Star May Be Biggest, Brightest Ever Observed

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A University of Florida-led team of astronomers may have discovered the brightest star yet observed in the universe, a fiery behemoth that could be as much as seven times brighter than the current record holder.
But don’t expect to find the star — which is at least 5 million times brighter than the sun — in the night sky. Dust particles between Earth and the star block out all of its visible light. Whereas the sun is located only 8.3 light minutes from Earth, the bright star is 45,000 light years away, on the other side of the galaxy. It is detectable only with instruments that measure infrared light, which has longer wavelengths that can better penetrate the dust.
In a National Science Foundation-funded study presented in January at the American Astronomical Society national conference in Atlanta, the team said the star is at least as bright as the Pistol Star, the current record holder, so named for the pistol-shaped nebula surrounding it. The Pistol Star is between 5 million and 6 million times as bright as the sun. However, the new contender, LBV 1806-20, could be as much as
40 million times the sun’s brightness.
“We think we’ve found what may be the most massive and most luminous star ever discovered,” said Steve Eikenberry, a UF professor of astronomy and the lead author of a paper on the discovery that was recently submitted to the Astrophysical Journal.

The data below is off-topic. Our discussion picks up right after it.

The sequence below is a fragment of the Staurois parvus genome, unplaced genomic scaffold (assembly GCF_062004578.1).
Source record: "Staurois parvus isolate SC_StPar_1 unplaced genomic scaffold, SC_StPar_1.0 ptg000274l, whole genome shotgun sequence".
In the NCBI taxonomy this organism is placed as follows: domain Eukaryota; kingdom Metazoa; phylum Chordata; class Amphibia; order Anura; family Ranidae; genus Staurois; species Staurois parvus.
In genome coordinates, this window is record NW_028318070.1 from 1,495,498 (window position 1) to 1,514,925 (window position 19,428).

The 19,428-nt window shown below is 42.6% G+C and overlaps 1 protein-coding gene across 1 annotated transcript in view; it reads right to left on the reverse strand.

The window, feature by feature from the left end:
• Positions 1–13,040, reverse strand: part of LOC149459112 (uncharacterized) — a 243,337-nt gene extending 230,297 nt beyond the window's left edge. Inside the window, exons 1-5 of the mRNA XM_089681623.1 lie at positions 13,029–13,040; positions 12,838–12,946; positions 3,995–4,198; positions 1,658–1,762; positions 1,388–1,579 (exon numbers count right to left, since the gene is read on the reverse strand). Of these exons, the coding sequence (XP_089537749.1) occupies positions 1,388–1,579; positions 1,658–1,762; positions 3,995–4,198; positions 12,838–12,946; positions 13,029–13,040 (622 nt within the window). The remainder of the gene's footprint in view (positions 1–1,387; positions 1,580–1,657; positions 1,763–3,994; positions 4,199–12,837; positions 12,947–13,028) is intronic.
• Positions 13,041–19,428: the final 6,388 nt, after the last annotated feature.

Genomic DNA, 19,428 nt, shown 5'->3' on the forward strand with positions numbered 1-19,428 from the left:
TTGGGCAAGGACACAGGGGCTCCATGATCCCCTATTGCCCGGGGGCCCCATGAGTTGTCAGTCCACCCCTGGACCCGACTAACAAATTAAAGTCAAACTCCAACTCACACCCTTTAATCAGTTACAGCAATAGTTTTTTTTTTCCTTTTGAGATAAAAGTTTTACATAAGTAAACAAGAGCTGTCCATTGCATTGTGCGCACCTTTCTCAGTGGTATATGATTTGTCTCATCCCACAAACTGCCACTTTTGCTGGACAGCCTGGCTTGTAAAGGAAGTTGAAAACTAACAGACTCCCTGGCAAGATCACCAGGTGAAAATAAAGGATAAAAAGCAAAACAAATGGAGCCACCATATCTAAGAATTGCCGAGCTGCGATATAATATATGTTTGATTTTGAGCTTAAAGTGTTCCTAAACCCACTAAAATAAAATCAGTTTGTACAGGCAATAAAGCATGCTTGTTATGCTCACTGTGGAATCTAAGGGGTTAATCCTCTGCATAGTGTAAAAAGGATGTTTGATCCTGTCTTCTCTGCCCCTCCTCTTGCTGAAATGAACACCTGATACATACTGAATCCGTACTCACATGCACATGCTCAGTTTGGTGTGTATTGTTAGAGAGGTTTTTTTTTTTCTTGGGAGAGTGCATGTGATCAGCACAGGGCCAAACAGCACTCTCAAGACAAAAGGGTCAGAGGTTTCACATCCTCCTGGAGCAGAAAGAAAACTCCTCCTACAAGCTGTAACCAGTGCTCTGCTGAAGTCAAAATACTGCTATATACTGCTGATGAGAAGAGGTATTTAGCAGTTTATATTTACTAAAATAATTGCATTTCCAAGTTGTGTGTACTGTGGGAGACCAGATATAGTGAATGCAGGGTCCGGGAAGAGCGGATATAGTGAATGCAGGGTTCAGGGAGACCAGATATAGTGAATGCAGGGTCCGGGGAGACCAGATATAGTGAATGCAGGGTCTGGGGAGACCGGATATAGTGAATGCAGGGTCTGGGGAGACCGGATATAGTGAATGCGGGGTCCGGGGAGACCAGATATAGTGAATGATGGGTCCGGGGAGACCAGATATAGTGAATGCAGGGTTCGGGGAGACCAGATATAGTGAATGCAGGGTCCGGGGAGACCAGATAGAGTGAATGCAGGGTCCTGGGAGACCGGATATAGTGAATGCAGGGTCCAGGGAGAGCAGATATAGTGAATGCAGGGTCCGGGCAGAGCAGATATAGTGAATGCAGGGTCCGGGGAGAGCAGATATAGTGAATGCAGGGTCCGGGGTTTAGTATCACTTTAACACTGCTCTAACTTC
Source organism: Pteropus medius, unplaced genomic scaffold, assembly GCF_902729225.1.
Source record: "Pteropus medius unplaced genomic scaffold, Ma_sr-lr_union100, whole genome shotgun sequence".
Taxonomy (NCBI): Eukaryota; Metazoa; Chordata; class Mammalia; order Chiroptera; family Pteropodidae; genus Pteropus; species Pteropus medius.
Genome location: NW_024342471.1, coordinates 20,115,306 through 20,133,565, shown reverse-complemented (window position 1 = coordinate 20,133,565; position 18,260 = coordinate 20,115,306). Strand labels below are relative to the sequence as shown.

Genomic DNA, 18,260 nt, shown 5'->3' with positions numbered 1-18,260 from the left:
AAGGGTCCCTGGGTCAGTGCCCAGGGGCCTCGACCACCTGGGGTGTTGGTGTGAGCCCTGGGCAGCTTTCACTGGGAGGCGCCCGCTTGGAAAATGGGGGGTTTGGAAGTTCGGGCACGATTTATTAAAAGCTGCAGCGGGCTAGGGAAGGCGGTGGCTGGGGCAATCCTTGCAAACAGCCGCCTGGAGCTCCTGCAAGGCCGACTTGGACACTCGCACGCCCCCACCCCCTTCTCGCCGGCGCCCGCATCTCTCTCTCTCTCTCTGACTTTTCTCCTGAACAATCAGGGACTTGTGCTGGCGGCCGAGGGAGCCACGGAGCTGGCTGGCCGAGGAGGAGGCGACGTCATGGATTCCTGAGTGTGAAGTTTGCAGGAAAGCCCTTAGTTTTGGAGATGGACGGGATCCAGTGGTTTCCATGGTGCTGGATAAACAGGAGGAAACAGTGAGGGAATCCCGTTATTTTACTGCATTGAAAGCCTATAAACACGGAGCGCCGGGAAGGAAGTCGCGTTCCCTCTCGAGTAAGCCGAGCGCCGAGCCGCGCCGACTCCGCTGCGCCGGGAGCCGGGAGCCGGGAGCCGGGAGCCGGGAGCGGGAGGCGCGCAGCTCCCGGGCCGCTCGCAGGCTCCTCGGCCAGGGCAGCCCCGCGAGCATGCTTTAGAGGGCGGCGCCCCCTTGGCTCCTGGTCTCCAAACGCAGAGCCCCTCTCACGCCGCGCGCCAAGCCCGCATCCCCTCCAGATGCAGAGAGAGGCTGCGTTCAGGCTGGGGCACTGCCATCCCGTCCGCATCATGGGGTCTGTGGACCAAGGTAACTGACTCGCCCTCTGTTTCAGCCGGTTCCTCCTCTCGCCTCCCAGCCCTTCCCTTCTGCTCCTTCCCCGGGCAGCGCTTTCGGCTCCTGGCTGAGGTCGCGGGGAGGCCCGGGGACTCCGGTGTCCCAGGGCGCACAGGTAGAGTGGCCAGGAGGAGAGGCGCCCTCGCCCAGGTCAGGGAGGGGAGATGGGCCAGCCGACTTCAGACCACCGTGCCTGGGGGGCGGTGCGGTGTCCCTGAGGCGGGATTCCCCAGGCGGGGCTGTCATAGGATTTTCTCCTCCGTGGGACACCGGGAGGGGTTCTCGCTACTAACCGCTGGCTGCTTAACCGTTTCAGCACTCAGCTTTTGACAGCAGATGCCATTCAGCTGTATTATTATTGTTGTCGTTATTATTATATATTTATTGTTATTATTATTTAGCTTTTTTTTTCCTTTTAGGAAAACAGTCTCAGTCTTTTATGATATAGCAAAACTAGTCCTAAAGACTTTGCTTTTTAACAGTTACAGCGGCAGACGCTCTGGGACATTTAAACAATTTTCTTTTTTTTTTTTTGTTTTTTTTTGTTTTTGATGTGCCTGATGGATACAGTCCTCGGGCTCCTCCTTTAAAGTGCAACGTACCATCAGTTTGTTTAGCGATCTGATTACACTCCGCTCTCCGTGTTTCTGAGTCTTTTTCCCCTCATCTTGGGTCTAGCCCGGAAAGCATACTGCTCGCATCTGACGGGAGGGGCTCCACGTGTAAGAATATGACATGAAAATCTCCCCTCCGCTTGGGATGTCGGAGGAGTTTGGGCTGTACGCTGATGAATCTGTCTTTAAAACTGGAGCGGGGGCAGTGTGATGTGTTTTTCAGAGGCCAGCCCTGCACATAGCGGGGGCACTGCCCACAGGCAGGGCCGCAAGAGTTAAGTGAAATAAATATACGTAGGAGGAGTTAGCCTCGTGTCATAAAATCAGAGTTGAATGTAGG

In addition to being extremely large, at least 150 times larger than the sun, LBV 1806-20 is extremely young by stellar time — estimated at less than 2 million years old. The sun in our solar system, by contrast, is 5 billion years old.
LBVs have “short and troubled lives,” as Eikenberry put it, because “the more mass you have, the more nuclear fuel you have, the faster you burn it up. They start blowing themselves to bits.”
Eikenberry’s team made several key advances that led to the estimate of the star’s oversized mass and brightness, he said.
One, they sharpened infrared images obtained from the Palomar 200-inch telescope at the California Institute of Technology’s Palomar Observatory using a camera equipped with “speckle imaging,” a relatively new technology for improving resolution of objects at great distances.
“The shimmering that you see coming off a hot blacktop road in the summer — the upper atmosphere kind of does that with star light,” Eikenberry said. “Speckle imaging kind of freezes that motion out, and you get much better images.”
Composed of 17 astronomers and graduate students, the team also came up with an accurate estimate for the distance from the Earth to the bright star. Team members further determined its temperature and how much of the star’s infrared light gets absorbed by dust particles as the light makes its way toward Earth. The scientists relied on data collected by the Blanco 4-meter telescope at the National Optical Astronomy Observatory’s Cerro Tololo Inter-American Observatory in Chile.
Each of these variables contributed to the estimate of the star’s remarkable candlepower. “You correct for dust absorption, then you correct for temperature of the star, you correct for distance of the star — all of those things feed into luminosity,” Eikenberry said.

Steve Eikenberry,

by Aaron Hoover